RENEE MONTAGNE, Host:
From Berlin, NPR's Jim Zarroli reports.
JIM ZARROLI: Stopping in the middle of the square, Moser says he's unhappy about the decision to unite much of the continent under a single currency, and especially about the government's decision to bail out Greece.
THOMAS MOSER: First, it's Greek, now Spain is not very good, Portugal. So, who else is coming? We always pay for everything, I think, and that's not okay. It's not okay.
ZARROLI: Not far away, Susan Blyer-Vilps(ph) sits on the edge of a sun-drenched fountain, eating lunch. She says European leaders simply waited too long to address Greece's debt problems, and like a lot of Germans, she has doubts about the way the conversion to the euro was handled.
SUSAN BLYER: It's a good idea in theory, but in practice, a lot of poor decisions made in the last 15 years.
ZARROLI: Tomorrow, the German parliament will vote on whether to approve the plan. Members of the opposition, like Social Democrat Joachim Poss, say they may not support the bailout unless Merkel agrees to a new fee on bank transactions.
JOACHIM POSS: (Through translator) German taxpayers should not have to pick up the tab for the financial crisis.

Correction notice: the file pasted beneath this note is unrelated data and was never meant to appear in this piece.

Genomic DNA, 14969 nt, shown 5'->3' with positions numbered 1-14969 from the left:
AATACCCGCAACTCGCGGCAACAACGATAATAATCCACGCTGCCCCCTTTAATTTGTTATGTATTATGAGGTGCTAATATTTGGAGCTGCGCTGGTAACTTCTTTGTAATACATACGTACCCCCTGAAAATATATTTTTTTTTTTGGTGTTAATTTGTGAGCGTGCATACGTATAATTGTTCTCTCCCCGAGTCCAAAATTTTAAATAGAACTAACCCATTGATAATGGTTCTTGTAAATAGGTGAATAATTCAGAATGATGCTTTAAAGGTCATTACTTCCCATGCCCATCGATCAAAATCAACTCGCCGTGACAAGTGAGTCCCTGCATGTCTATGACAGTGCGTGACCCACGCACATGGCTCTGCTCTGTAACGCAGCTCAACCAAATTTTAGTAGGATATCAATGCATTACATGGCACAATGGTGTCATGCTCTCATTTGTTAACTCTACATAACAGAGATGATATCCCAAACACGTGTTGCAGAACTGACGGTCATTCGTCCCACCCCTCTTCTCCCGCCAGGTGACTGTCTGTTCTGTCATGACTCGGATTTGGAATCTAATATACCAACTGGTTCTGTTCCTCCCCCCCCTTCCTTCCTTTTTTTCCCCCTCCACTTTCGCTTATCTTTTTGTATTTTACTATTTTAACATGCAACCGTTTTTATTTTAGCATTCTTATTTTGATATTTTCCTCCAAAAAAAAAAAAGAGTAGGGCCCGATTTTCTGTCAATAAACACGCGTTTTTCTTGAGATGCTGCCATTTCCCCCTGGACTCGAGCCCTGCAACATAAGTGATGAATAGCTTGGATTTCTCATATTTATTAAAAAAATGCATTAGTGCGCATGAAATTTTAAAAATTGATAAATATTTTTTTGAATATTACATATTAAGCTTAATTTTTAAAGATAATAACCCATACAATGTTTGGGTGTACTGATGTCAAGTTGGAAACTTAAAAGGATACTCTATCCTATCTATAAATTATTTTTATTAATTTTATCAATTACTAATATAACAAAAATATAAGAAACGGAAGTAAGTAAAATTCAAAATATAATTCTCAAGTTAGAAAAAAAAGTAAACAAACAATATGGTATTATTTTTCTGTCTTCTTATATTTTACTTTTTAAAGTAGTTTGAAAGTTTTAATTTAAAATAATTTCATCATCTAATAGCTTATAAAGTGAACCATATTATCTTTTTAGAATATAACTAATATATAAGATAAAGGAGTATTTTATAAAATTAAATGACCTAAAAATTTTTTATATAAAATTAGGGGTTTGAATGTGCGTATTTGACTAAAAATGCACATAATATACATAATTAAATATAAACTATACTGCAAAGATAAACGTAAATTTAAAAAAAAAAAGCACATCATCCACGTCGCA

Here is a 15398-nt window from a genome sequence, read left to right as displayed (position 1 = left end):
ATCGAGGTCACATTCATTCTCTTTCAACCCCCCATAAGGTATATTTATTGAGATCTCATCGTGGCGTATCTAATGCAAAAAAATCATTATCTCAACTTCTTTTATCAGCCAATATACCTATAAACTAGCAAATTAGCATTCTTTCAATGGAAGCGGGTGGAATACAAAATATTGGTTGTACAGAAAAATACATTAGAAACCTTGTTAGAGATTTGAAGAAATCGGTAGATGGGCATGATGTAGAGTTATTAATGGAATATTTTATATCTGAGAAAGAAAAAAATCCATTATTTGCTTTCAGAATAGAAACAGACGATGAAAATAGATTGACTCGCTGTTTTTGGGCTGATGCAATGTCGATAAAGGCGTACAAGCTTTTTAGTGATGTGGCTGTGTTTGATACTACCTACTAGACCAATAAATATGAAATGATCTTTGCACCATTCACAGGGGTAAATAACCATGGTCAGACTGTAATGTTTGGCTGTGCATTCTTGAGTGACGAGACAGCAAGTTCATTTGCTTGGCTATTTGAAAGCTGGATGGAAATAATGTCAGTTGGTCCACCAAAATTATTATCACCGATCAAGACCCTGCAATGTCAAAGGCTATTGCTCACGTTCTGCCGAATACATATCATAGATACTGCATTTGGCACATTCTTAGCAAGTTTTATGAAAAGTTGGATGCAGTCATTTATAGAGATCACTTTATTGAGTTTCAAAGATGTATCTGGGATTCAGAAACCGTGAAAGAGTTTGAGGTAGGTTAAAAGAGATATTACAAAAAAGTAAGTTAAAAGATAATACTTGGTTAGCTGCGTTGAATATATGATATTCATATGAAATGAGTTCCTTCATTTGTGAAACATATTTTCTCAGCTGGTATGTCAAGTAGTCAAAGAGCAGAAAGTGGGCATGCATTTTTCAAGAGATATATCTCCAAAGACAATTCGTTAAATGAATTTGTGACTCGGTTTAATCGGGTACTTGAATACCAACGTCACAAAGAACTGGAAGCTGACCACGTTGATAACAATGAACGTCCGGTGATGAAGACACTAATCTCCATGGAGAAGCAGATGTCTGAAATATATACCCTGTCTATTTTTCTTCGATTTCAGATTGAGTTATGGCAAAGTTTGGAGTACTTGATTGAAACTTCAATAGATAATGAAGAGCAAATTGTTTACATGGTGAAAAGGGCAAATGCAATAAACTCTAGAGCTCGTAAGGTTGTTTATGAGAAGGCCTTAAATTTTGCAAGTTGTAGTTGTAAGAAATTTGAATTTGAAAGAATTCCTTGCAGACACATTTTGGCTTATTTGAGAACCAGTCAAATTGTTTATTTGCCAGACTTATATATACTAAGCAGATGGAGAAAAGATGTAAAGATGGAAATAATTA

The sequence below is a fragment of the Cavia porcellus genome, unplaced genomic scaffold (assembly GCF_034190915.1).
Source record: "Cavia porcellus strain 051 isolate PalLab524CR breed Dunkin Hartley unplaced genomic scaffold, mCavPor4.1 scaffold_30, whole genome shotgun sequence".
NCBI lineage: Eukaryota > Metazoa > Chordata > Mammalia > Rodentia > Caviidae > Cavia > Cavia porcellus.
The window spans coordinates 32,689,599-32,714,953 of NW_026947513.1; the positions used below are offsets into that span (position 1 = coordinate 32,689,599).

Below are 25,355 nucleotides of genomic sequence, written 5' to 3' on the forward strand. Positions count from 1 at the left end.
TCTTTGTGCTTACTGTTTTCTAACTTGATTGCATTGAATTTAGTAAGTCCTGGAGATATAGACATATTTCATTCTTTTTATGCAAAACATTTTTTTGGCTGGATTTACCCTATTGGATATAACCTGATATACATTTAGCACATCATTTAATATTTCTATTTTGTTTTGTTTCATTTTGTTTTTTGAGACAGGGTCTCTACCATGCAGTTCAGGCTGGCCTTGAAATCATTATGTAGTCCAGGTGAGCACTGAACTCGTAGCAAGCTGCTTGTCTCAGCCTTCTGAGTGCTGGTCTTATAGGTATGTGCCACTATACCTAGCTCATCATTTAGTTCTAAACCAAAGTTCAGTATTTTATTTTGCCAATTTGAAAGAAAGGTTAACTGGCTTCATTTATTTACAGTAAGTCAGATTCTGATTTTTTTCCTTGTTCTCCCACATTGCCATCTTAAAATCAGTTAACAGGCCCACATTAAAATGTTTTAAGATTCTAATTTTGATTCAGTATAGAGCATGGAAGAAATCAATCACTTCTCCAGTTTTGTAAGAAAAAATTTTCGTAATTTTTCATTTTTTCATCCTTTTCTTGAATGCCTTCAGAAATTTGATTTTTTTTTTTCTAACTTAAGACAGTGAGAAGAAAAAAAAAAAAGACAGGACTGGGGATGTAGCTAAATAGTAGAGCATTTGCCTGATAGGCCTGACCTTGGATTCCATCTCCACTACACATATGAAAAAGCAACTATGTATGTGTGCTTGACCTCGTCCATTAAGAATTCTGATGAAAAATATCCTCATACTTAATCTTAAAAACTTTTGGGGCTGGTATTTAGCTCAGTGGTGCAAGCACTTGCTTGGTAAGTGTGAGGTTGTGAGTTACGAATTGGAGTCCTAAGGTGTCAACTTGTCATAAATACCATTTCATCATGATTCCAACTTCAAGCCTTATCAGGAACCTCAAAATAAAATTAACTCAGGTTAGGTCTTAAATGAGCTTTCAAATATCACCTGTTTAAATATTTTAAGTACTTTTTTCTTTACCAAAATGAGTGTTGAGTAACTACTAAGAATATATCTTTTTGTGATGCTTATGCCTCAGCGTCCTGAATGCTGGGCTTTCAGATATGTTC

ZARROLI: Critics like Poss also want the government to accept regulations on short-selling, and on some of the complex financial instruments they say have contributed to the crisis, like credit default swaps. There's also likely to be a lawsuit challenging the bailout in constitutional court. Whether that suit can succeed is unclear. Christian Dreger of the German Institute for Economic Research says Europe is having to deal with the debt crisis on the fly because nobody ever anticipated it could happen.
CHRISTIAN DREGER: We have not a real strategy to deal with this situations. I mean, when the euro area was introduced, everybody believed that we would become a high-gross island in the world economy.
ZARROLI: It hasn't turned out that way, of course, and Germans are angry. Still, Dreger believes the bailout will go ahead. European leaders have no choice.
DREGER: You could ask why we should help Greece, and so on. It's only a very spoiled country. But from the perspective of the euro area, of course, European banks are also engaged in Greece - in particular, French banks, but also German banks.
ZARROLI: Jim Zarroli, NPR News, Berlin.
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